Obama blunder on Blago seat bidding?

By Dan Streib

In a rather hilarious story, it was reported nationwide that after Blagogate was uncovered, someone put an Illinois Senate seat up for sale on eBay. My reaction to that story can be summed up no better than the wise words of the comedian Dane Cook: “It’s funny, because it’s true.”

In all factuality, that’s basically what our governor did. He tried to give a Senate seat to the highest bidder, and thus, he basically held his own little auction on the black market. Unfortunately, it seems that PayPal somehow malfunctioned, and he was found out.

The best part of this whole situation is that someone, somewhere, in some other state, is inevitably thinking, “How inappropriate. No one in the nation should be subjected to that kind of governance. That’s just awful. And for someone to make fun of it is even worse.”

Well, that concerned fellow citizen is right to say that no one should be subjected to our kind of politics. That’s why Blago was hauled away by the feds. But I have news for that supposed friend of our state: I bet that clever eBayer was born and bred right here in good ol’ Illinois.

Simply put, the scandal that was revealed definitely caused some degree of shock to us here in the Land of Lincoln, but it didn’t cause the frustration it would have elsewhere. Why? Because we’re used to it, that’s why!

Even though Blago’s actions are still beyond comprehension to the Illinoisans who happen to be halfway decent and sane human beings, it’s not that surprising. It would be more surprising to us if a state political figure wasn’t corrupt.

In fact, before the scandal was revealed, I was in utter shock that Blagojevich wasn’t just saying, “The heck with it” and taking the Senate seat for himself. And lo and behold, it turns out that that was his plan B, and he was using it for leverage. If he didn’t get the money he wanted, he’d threaten to call off the bidding and appoint himself senator. In that way, he was able to charge more dough for the political appointment that he apparently viewed as a mere commodity.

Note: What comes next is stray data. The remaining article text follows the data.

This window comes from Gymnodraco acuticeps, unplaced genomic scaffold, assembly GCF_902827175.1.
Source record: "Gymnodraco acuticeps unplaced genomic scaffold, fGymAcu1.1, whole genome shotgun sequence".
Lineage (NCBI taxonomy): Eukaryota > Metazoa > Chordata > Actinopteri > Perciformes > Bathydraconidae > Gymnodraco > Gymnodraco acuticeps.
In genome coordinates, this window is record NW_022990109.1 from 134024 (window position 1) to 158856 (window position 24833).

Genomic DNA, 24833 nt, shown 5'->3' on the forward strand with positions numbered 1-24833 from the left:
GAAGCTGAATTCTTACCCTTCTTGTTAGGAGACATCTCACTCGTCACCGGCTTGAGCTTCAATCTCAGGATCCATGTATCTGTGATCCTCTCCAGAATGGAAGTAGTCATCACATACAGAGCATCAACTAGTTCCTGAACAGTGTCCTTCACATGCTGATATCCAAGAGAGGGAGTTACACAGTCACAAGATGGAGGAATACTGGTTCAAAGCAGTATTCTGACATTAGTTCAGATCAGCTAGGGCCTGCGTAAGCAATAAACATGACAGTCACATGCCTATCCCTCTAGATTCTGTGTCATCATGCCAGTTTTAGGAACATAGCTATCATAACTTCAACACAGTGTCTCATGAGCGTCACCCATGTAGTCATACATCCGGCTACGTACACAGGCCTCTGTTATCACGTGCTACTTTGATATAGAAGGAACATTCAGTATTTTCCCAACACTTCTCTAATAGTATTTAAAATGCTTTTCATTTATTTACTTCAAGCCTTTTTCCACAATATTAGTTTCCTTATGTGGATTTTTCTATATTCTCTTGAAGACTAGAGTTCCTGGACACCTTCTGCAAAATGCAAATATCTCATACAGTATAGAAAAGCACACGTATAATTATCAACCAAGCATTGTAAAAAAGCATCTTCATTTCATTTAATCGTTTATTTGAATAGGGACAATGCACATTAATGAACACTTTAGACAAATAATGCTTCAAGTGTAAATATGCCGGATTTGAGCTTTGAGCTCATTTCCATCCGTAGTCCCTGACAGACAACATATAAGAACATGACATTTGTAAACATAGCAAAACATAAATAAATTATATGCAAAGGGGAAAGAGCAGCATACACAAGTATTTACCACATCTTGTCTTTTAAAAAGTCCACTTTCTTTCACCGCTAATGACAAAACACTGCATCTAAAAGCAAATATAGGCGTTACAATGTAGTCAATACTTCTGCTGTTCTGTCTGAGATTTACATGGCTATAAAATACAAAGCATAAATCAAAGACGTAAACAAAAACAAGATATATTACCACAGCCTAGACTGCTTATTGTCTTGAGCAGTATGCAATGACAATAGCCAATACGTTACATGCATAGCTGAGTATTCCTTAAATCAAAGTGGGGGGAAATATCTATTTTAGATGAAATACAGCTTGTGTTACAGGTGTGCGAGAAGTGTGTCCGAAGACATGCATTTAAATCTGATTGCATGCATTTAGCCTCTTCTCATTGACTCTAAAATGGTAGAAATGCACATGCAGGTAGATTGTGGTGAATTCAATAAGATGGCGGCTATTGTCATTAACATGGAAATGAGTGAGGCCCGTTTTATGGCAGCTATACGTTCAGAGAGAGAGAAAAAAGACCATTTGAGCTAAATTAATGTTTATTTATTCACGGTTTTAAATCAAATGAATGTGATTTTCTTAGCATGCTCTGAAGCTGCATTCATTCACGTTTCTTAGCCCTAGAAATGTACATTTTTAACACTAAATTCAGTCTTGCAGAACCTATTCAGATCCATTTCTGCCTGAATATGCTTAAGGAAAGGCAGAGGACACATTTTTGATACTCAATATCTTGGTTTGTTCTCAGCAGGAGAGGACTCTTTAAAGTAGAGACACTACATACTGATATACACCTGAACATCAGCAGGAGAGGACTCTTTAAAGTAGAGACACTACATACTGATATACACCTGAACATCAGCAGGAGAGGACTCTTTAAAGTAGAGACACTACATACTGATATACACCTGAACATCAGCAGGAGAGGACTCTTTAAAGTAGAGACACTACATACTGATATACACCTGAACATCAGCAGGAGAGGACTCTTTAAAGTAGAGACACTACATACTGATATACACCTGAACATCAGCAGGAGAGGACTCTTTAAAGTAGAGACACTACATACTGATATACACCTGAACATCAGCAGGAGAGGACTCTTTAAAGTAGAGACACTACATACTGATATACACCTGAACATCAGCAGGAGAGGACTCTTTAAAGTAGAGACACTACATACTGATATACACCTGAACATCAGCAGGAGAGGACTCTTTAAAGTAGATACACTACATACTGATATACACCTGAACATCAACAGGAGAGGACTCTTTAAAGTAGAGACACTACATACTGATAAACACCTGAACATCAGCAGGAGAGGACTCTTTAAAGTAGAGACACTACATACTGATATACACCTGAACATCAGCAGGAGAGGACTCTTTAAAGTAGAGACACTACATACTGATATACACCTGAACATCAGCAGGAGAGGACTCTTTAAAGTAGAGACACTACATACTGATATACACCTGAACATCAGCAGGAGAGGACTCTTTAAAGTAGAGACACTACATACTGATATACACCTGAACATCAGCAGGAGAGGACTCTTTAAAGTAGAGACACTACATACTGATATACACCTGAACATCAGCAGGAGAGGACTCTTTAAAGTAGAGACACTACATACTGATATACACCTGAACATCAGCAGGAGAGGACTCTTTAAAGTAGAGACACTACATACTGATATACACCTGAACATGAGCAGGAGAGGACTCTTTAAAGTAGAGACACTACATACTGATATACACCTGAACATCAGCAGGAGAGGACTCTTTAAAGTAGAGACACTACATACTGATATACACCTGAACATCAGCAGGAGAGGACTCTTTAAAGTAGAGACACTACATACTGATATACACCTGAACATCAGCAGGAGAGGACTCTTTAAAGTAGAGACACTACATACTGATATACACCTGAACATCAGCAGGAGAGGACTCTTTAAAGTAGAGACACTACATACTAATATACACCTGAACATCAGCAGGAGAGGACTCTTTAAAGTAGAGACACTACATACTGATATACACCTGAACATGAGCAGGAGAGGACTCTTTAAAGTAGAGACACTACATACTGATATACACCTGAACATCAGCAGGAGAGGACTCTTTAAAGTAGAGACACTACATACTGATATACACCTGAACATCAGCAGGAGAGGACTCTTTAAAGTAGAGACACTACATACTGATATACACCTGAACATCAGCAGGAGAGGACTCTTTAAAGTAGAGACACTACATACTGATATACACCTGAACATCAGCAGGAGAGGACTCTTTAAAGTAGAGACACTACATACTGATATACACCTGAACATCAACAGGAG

And that plainly shows how corrupt Blago and the rest of Illinois politics really is. If this scandal didn’t hit, there would have been another one somewhere else down the road.

Given all this, it seemed to me that Barack Obama, as an ex-Illinois politician, had the appropriate reaction. The president-elect didn’t feign shock and amazement. He knows Illinois politics. And he knows that everyone familiar with his home state would sense how fake he was if he pretended otherwise.

No, Obama, simply acknowledged the news, stated that it was sad for Illinois that this happened, and called for Blagojevich to resign. He kept it cool (cue the “Saturday Night Live” skit) and reacted perfectly. Except for one thing.

He not only claimed that he hadn’t spoken with Blagojevich about his Senate replacement since the presidential election, but he claimed that he hadn’t done so beforehand, either.

Now the president-elect is certainly very methodical and careful, but does anyone honestly believe that he never spoke to Blagojevich about his (potential) replacement – at any time? Not even casually on a random phone call? Not even with one slip of the tongue saying, “Yeah, he (or she) would be a good senator”?

This can’t be true. Except for the fact that he publicly said it was. If it’s so obvious that he can’t get away with a lie like that, then maybe he was actually telling the truth. But I put the emphasis on the maybe. And who knows what he’s covering up if he’s lying. Maybe he did know something about what Blago was doing. He is a Chicago pol, after all.

But right now, further speculation on that matter is in vain. We have no further evidence to go off, and until we do, I have one suggestion for all my fellow Illini:

Get in your bid for the Senate seat before it’s too late.

Dan is a junior in political science who is wondering if Blago accepts checks.